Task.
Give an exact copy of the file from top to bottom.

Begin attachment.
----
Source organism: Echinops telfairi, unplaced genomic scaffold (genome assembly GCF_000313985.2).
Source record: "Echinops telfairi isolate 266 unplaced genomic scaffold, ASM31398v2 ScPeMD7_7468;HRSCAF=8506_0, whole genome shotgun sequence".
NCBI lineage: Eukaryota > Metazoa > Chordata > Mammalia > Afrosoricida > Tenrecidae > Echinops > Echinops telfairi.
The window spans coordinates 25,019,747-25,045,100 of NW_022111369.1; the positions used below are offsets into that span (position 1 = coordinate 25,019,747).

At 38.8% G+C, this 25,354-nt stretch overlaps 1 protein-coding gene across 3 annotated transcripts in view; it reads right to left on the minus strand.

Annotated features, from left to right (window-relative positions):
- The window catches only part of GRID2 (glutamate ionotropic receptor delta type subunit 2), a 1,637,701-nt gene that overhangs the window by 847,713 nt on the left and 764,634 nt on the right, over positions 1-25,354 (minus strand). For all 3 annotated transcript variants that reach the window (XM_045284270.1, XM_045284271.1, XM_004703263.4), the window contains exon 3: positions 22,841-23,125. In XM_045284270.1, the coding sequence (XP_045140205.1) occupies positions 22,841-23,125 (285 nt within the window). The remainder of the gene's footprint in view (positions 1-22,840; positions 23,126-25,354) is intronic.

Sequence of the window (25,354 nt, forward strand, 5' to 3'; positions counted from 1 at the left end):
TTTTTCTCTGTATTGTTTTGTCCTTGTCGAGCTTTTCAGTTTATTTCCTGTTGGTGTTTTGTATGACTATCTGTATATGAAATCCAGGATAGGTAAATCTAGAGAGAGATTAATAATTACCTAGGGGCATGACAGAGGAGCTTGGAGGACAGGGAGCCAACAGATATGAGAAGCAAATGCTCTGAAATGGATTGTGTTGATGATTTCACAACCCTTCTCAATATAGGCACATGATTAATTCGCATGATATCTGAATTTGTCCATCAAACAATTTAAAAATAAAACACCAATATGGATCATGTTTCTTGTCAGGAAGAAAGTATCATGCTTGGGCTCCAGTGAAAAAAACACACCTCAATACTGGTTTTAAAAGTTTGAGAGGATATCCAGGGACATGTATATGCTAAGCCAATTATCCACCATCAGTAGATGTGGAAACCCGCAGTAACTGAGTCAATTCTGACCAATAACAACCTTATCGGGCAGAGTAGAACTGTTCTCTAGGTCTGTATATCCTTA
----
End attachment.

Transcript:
Source organism: Echinops telfairi, unplaced genomic scaffold (genome assembly GCF_000313985.2).
Source record: "Echinops telfairi isolate 266 unplaced genomic scaffold, ASM31398v2 ScPeMD7_7468;HRSCAF=8506_0, whole genome shotgun sequence".
NCBI lineage: Eukaryota > Metazoa > Chordata > Mammalia > Afrosoricida > Tenrecidae > Echinops > Echinops telfairi.
The window spans coordinates 25,019,747-25,045,100 of NW_022111369.1; the positions used below are offsets into that span (position 1 = coordinate 25,019,747).

At 38.8% G+C, this 25,354-nt stretch overlaps 1 protein-coding gene across 3 annotated transcripts in view; it reads right to left on the minus strand.

Annotated features, from left to right (window-relative positions):
- The window catches only part of GRID2 (glutamate ionotropic receptor delta type subunit 2), a 1,637,701-nt gene that overhangs the window by 847,713 nt on the left and 764,634 nt on the right, over positions 1-25,354 (minus strand). For all 3 annotated transcript variants that reach the window (XM_045284270.1, XM_045284271.1, XM_004703263.4), the window contains exon 3: positions 22,841-23,125. In XM_045284270.1, the coding sequence (XP_045140205.1) occupies positions 22,841-23,125 (285 nt within the window). The remainder of the gene's footprint in view (positions 1-22,840; positions 23,126-25,354) is intronic.

Sequence of the window (25,354 nt, forward strand, 5' to 3'; positions counted from 1 at the left end):
TTTTTCTCTGTATTGTTTTGTCCTTGTCGAGCTTTTCAGTTTATTTCCTGTTGGTGTTTTGTATGACTATCTGTATATGAAATCCAGGATAGGTAAATCTAGAGAGAGATTAATAATTACCTAGGGGCATGACAGAGGAGCTTGGAGGACAGGGAGCCAACAGATATGAGAAGCAAATGCTCTGAAATGGATTGTGTTGATGATTTCACAACCCTTCTCAATATAGGCACATGATTAATTCGCATGATATCTGAATTTGTCCATCAAACAATTTAAAAATAAAACACCAATATGGATCATGTTTCTTGTCAGGAAGAAAGTATCATGCTTGGGCTCCAGTGAAAAAAACACACCTCAATACTGGTTTTAAAAGTTTGAGAGGATATCCAGGGACATGTATATGCTAAGCCAATTATCCACCATCAGTAGATGTGGAAACCCGCAGTAACTGAGTCAATTCTGACCAATAACAACCTTATCGGGCAGAGTAGAACTGTTCTCTAGGTCTGTATATCCTTA